Pongal is a crop festival which is celebrated in Tamil Nadu for four days. It is the most well-liked festival and is mainly celebrated in the southern states of India 4 days to devote a vote of thanks to nature. It is delight in the month of Thai (January - February) during this period when crops like rice, sugarcane, turmeric, etc. are being harvested.
Pongal is likely to fall on 14th or 15th January and is the most essential Tamilian festival. Tamilian has a strong confidence, belief that family problems will be resolve during the Tamil month Thai start on the Pongal day. The famous saying Thai Pirandhal Vazhi Pirakkum meaning Along with joy and happiness, the month Thai will also bring new occasions is often quoted in respect to Pongal festival. This month is meant to be favorable for wedding ceremony.
Ceremonies performed in the festive carnival
The First Day
The first day of the festival is celebrated in the respect of Lord Indra as Bhogi festival. Lord Indra is said to be the God of rain, that is why, he is being grateful for providing affluence to the land.
On this day, people throw their useless house items into the bonfire made up of wood and cow dung cakes, that is why, it is also observed as Bhogi Mantalu. Songs are sunging in the esteem of God and dance is performed around the bonfire by the girls. In order to keep warm during winter solstice, bonfire is illuminated.
The Second Day
Some ceremony is being carried out along with worshipping, on the second day of festival. The rice is boiled in the milk in a pottery pot outward the house which is then owed to the Lord Sun along with other served. People put their traditional clothes and accessories. The ritual utensils used in the ceremony are willing off by the husband and wife. A turmeric plant is attached with the pot which has to be used for boiling rice.
Following offerings are also incorporated -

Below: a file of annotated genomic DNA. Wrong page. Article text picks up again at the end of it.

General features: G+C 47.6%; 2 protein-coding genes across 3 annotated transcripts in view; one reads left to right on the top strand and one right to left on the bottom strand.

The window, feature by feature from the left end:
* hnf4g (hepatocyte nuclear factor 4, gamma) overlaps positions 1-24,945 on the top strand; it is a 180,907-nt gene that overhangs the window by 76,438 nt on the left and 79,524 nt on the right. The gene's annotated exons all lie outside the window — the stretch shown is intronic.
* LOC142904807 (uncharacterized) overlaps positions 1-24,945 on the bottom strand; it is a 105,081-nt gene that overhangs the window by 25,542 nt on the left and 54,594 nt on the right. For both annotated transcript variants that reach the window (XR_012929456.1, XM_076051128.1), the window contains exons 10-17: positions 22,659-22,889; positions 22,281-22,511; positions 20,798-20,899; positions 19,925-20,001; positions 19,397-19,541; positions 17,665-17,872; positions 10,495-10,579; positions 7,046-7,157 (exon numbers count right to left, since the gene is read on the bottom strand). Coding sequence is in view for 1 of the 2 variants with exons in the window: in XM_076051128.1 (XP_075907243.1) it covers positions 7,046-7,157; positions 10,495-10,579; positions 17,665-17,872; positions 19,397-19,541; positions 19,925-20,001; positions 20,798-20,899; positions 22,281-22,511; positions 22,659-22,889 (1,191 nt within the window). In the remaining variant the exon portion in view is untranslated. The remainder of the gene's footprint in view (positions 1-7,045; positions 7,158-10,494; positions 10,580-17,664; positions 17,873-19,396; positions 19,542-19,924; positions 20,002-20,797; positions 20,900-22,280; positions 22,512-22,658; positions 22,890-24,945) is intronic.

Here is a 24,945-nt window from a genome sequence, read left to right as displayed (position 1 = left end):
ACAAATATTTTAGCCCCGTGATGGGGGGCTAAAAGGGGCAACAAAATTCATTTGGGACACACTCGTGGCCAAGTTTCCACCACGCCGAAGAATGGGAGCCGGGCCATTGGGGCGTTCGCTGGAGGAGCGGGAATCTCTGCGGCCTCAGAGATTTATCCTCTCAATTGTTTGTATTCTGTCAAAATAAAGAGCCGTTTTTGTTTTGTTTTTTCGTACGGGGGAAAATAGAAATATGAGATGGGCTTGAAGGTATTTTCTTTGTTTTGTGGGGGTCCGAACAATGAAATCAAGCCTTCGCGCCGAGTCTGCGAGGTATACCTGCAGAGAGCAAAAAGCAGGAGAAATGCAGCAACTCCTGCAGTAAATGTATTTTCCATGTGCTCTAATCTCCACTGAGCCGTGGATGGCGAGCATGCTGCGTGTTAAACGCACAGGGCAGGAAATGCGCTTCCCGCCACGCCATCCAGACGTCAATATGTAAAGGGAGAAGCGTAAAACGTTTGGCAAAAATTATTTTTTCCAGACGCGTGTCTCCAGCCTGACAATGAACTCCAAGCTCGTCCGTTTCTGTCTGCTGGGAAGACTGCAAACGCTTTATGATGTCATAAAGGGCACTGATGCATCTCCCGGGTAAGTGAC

- Two sticks of sugarcane are decorated in the back side.
- Dishes are moves with the coconut and bananas.
The most ordinary ritual of pooja is to trace before the house in a customary way using the white lime powder. This ritual is followed early in the morning after bathing by the woman of the house.
The Third Day
The 3rd day of festive carnival is known as Mattu Pongal which is meant to be the day for cows. Cows are worshipped after adorn with multi colored bells, swag of flowers, tinkling bells and sheaves of corn. After feeding cows with Pongal, they are taken to villages. Reverberating sound of their bells attracts the villagers and the men arrange a race within cattle’s. In order to wave off the evil eye, Aarti is carried out on cows. Due to joy among people, the atmosphere will also be filled with fun and happiness.
The Fourth Day
The final day of festival is known as Knau or Kannum Pongal Day. A turmeric leaf is washed correctly and is then placed on the ground. The relics of sweet and Venn Pongal, normal rice, colored rice, plantains, betel leaves, betel nuts and two pieces of sugarcane are placed on that leaf by the woman of the house before bathing. All the leady of house gather in the bailey of their house. In the middle of leaf, rice is placed and prays for their brother’s family to flourish. With turmeric water, rice and limestone, Aarti is carried out for brothers. And this water is sprayed on the Kolam in front of the house.
Legend behind celebrating Pongal
As per the legend, Lord Shiva sent his bull, Nandi to the earth in order to ask the mortal to have a daily oil massage and bath and to have a serving of food once in a month. But Nandi promulgate that everyone have an oil bath once in a month and a daily meal. This enrages Lord Shiva and he accurst Nandi to live on the earth forever. Tillage of fields and helping people in the manufacture of more food will be his tasks. Hence, this day is related to the livestock and harvest of crops for new yield.
Historical Viewpoint on Pongal
Pongal is mainly celebrated in southern states of India specially Tamils. It was exposed as Dravidian harvest festival in the Sangam Age in between 200 B.C. to 300 A.D. and this is also mention in Sanskrit Scriptures.
In Sangam era, maidens observed Pavai Nonbu which was very popular during the empire of Pallavas. It was celebrated during Margazhi, a Tamil month. On this day, girls implore for rain and shower of affluence on our country. Whole month, they maintain a distance with milk and its products. They don’t even oil their hair and self-control themselves from using the harsh words while converse. Bathing early was also a ritual. They carve the idol of Goddess Katyayani using wet sand and then worship it. They end this penance on the first day of Tamil month Thai. Due to these Institution and traditions, pristine age gave arise to Pongal.